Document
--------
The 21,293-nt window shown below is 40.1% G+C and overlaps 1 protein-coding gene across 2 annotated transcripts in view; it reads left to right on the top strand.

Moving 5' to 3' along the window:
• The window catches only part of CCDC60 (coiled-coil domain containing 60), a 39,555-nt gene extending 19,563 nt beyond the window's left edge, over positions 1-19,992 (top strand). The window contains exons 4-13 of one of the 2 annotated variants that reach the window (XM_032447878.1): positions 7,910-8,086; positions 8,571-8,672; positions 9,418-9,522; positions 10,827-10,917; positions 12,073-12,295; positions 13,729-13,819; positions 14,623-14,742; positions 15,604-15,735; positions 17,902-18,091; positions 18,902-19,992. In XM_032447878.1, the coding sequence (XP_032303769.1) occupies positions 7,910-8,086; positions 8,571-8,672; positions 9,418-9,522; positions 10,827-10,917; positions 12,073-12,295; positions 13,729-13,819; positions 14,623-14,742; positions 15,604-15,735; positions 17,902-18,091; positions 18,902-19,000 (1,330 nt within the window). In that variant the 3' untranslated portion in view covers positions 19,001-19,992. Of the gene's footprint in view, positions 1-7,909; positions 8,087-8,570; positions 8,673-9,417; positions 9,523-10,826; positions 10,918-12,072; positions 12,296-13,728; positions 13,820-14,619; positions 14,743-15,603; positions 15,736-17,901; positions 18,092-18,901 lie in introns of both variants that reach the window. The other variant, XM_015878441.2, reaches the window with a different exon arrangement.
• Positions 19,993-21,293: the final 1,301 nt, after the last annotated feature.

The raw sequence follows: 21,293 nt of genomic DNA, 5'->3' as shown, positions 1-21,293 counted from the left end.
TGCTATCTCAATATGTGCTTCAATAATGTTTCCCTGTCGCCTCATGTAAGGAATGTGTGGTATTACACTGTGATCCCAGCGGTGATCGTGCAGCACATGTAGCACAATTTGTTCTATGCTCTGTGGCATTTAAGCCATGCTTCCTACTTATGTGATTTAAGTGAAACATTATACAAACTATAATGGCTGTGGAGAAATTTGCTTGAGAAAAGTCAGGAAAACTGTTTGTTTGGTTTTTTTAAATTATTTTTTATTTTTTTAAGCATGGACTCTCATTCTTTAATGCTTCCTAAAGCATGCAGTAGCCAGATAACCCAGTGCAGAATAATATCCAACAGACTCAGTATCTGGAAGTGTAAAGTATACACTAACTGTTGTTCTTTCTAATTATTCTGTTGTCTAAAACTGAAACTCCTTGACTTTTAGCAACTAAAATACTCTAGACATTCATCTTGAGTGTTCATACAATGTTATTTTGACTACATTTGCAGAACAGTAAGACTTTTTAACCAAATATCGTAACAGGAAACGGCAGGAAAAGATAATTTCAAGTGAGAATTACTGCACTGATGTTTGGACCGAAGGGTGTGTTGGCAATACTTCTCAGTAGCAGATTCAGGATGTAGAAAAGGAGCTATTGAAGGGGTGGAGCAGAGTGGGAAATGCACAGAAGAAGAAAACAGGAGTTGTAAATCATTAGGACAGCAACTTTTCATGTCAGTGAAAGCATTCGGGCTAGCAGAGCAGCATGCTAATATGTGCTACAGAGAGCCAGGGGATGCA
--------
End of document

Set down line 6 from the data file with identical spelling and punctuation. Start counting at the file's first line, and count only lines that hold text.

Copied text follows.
TGCTATCTCAATATGTGCTTCAATAATGTTTCCCTGTCGCCTCATGTAAGGAATGTGTGGTATTACACTGTGATCCCAGCGGTGATCGTGCAGCACATGTAGCACAATTTGTTCTATGCTCTGTGGCATTTAAGCCATGCTTCCTACTTATGTGATTTAAGTGAAACATTATACAAACTATAATGGCTGTGGAGAAATTTGCTTGAGAAAAGTCAGGAAAACTGTTTGTTTGGTTTTTTTAAATTATTTTTTATTTTTTTAAGCATGGACTCTCATTCTTTAATGCTTCCTAAAGCATGCAGTAGCCAGATAACCCAGTGCAGAATAATATCCAACAGACTCAGTATCTGGAAGTGTAAAGTATACACTAACTGTTGTTCTTTCTAATTATTCTGTTGTCTAAAACTGAAACTCCTTGACTTTTAGCAACTAAAATACTCTAGACATTCATCTTGAGTGTTCATACAATGTTATTTTGACTACATTTGCAGAACAGTAAGACTTTTTAACCAAATATCGTAACAGGAAACGGCAGGAAAAGATAATTTCAAGTGAGAATTACTGCACTGATGTTTGGACCGAAGGGTGTGTTGGCAATACTTCTCAGTAGCAGATTCAGGATGTAGAAAAGGAGCTATTGAAGGGGTGGAGCAGAGTGGGAAATGCACAGAAGAAGAAAACAGGAGTTGTAAATCATTAGGACAGCAACTTTTCATGTCAGTGAAAGCATTCGGGCTAGCAGAGCAGCATGCTAATATGTGCTACAGAGAGCCAGGGGATGCA